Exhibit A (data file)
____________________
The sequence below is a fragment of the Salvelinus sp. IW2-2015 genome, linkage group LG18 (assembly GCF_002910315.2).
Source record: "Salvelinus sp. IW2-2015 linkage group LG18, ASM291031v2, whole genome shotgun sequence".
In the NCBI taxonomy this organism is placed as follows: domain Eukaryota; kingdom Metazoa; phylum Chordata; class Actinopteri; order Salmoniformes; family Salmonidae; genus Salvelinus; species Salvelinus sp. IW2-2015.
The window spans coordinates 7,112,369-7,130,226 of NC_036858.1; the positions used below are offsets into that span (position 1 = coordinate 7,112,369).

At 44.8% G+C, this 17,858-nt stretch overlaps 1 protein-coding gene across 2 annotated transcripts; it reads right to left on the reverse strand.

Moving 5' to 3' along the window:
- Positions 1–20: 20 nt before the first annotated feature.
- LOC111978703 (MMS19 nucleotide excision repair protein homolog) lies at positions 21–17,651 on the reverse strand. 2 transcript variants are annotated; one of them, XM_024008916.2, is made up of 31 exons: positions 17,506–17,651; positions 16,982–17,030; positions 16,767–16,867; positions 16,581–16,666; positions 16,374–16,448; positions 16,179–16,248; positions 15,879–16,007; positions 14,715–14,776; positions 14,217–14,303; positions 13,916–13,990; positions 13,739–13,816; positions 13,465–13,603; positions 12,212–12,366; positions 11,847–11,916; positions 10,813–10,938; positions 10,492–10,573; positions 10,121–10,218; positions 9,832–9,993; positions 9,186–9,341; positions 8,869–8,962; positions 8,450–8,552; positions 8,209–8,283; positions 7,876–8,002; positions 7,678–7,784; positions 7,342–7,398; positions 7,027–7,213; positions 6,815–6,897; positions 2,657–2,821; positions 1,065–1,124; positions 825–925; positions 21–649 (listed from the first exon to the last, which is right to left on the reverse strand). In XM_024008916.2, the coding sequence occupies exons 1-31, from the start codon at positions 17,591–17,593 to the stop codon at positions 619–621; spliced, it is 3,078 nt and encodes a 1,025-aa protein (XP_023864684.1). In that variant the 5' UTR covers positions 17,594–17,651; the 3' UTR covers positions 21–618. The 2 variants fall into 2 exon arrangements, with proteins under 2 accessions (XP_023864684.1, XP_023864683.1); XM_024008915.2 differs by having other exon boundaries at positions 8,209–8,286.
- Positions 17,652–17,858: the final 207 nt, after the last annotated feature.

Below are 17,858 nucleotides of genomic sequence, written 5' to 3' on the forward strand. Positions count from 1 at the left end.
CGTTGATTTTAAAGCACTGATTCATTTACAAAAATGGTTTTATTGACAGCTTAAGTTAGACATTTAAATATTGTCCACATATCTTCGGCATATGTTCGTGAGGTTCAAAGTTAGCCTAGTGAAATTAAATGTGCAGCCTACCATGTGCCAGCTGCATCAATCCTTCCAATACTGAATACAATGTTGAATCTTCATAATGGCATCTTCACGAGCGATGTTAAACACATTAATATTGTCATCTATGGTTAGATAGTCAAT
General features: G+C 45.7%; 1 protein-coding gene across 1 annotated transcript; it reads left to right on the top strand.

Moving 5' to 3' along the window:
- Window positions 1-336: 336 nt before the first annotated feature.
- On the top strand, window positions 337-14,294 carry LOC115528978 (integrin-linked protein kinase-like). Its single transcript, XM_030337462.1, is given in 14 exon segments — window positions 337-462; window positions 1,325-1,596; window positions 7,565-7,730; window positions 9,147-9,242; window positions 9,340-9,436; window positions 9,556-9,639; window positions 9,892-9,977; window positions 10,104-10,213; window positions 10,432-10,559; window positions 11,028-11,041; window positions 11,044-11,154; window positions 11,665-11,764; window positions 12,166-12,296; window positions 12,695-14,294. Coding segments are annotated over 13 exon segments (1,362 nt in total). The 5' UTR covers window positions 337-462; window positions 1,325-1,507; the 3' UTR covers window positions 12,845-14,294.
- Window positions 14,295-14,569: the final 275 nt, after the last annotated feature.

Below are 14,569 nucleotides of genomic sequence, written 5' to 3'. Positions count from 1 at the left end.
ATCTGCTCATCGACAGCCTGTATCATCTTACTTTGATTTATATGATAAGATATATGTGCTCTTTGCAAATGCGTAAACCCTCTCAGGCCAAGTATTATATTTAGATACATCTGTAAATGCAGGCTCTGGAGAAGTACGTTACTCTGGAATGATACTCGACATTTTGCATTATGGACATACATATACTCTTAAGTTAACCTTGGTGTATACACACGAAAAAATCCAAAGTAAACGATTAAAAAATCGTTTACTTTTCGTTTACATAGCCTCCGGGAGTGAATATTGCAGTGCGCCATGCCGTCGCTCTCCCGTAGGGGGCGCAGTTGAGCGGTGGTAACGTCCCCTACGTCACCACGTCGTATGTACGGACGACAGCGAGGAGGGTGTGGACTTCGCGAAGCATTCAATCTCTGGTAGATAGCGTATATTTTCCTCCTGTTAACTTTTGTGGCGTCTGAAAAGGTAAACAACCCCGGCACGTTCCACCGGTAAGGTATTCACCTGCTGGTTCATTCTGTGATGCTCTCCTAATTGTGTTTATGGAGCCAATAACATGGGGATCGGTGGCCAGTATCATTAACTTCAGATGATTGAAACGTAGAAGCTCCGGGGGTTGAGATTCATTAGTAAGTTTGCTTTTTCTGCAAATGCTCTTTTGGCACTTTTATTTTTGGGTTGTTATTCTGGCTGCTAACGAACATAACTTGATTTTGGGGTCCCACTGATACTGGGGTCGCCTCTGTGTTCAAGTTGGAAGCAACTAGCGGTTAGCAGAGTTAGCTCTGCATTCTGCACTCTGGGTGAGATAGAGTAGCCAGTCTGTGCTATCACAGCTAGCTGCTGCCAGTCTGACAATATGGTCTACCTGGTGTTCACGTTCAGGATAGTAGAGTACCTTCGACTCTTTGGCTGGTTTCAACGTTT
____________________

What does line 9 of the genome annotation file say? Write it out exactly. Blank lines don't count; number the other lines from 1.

- Positions 17,652–17,858: the final 207 nt, after the last annotated feature.